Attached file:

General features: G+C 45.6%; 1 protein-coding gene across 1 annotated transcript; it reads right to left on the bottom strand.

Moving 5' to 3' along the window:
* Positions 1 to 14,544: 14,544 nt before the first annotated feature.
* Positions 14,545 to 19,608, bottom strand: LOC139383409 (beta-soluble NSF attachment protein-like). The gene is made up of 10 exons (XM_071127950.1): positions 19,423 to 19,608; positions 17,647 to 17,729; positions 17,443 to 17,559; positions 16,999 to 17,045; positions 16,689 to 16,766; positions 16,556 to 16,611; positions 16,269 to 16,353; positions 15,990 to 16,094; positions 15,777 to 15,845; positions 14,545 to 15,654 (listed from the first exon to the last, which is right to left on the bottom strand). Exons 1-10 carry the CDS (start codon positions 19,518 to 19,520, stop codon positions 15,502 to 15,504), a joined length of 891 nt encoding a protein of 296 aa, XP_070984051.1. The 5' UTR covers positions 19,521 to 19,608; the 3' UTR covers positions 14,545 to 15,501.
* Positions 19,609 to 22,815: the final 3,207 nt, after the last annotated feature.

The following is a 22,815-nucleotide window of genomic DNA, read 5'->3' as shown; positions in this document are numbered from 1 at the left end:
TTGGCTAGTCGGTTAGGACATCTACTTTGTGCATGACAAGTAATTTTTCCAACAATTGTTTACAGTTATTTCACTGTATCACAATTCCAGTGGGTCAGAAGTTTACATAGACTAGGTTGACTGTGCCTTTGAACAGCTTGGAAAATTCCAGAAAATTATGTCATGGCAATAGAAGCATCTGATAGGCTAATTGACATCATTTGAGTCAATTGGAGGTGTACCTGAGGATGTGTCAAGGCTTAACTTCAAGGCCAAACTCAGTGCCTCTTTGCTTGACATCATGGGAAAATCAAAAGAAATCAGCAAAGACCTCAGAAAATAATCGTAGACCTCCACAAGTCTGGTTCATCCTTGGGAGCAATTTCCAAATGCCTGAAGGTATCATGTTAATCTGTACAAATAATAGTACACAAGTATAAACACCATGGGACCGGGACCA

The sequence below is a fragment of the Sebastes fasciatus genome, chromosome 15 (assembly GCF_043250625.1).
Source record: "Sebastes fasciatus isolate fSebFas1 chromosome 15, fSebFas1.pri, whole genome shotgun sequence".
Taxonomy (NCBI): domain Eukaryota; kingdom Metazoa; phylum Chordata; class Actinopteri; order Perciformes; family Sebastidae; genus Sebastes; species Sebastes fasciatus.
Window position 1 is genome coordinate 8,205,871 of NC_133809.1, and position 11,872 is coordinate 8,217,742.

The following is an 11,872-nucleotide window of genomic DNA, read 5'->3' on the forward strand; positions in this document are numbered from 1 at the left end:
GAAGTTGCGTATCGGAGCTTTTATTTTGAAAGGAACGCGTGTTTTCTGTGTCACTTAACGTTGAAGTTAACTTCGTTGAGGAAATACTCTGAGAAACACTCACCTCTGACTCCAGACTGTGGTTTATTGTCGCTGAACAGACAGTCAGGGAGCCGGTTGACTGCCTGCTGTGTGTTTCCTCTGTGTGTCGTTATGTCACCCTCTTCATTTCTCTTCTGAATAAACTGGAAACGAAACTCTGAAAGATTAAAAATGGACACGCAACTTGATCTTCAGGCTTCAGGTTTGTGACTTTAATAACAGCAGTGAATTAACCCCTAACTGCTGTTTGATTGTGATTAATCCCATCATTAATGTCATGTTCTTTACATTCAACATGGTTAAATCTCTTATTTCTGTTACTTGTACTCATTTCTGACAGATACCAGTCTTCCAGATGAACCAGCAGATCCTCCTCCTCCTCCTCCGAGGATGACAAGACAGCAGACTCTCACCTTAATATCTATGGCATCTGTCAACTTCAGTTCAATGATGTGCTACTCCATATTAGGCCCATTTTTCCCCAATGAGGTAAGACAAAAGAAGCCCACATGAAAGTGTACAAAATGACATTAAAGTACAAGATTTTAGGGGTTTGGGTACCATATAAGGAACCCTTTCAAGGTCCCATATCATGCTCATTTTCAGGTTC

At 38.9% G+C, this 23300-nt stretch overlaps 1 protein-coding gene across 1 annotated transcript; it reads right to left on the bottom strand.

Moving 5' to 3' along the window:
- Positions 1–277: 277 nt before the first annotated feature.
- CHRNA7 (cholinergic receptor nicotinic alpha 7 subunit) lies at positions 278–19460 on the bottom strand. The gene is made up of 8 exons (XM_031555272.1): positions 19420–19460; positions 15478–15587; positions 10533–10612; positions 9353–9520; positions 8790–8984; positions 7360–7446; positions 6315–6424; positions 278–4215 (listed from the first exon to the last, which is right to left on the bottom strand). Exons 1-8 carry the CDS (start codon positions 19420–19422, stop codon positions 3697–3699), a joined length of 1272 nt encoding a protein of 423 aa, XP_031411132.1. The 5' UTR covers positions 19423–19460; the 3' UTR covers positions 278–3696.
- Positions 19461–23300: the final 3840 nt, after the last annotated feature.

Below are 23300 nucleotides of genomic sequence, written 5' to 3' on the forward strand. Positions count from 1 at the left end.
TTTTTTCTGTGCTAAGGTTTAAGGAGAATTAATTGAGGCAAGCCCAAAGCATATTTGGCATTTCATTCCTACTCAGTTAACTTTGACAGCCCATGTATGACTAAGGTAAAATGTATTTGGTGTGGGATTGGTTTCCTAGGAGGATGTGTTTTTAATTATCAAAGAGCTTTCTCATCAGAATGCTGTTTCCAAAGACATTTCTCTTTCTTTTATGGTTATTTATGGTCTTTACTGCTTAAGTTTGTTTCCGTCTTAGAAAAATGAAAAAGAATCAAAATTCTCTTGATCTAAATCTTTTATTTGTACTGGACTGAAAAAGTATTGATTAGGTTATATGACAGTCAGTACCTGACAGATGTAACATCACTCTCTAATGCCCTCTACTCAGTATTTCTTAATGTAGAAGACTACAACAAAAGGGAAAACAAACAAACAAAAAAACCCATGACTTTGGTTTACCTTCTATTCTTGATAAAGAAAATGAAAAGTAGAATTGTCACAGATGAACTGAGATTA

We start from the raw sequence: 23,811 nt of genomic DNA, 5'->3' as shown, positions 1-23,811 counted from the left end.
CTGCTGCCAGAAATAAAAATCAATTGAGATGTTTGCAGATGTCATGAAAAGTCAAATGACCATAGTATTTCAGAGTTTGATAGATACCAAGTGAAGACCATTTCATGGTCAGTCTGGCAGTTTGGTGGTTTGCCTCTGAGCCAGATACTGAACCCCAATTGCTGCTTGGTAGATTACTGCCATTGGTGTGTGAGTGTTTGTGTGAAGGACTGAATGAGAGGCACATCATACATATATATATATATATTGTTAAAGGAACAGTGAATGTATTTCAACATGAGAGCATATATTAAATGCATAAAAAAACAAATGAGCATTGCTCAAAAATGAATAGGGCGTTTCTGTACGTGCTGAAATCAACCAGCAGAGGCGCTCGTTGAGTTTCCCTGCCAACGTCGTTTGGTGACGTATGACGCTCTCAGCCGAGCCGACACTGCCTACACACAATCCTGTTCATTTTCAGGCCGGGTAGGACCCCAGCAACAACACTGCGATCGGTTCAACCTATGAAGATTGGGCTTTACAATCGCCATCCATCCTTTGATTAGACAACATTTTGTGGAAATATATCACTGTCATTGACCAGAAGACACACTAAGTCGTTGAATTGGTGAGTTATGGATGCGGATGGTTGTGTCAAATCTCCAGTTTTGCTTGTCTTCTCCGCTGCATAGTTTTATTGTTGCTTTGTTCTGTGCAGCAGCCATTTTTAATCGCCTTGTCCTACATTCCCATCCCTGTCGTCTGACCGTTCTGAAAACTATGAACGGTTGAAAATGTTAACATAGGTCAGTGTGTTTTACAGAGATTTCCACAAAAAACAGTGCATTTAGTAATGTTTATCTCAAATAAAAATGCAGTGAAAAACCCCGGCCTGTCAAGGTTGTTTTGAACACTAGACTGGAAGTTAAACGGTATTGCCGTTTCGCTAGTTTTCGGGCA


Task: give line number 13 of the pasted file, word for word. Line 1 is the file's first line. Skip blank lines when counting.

GAAGTTGCGTATCGGAGCTTTTATTTTGAAAGGAACGCGTGTTTTCTGTGTCACTTAACGTTGAAGTTAACTTCGTTGAGGAAATACTCTGAGAAACACTCACCTCTGACTCCAGACTGTGGTTTATTGTCGCTGAACAGACAGTCAGGGAGCCGGTTGACTGCCTGCTGTGTGTTTCCTCTGTGTGTCGTTATGTCACCCTCTTCATTTCTCTTCTGAATAAACTGGAAACGAAACTCTGAAAGATTAAAAATGGACACGCAACTTGATCTTCAGGCTTCAGGTTTGTGACTTTAATAACAGCAGTGAATTAACCCCTAACTGCTGTTTGATTGTGATTAATCCCATCATTAATGTCATGTTCTTTACATTCAACATGGTTAAATCTCTTATTTCTGTTACTTGTACTCATTTCTGACAGATACCAGTCTTCCAGATGAACCAGCAGATCCTCCTCCTCCTCCTCCGAGGATGACAAGACAGCAGACTCTCACCTTAATATCTATGGCATCTGTCAACTTCAGTTCAATGATGTGCTACTCCATATTAGGCCCATTTTTCCCCAATGAGGTAAGACAAAAGAAGCCCACATGAAAGTGTACAAAATGACATTAAAGTACAAGATTTTAGGGGTTTGGGTACCATATAAGGAACCCTTTCAAGGTCCCATATCATGCTCATTTTCAGGTTC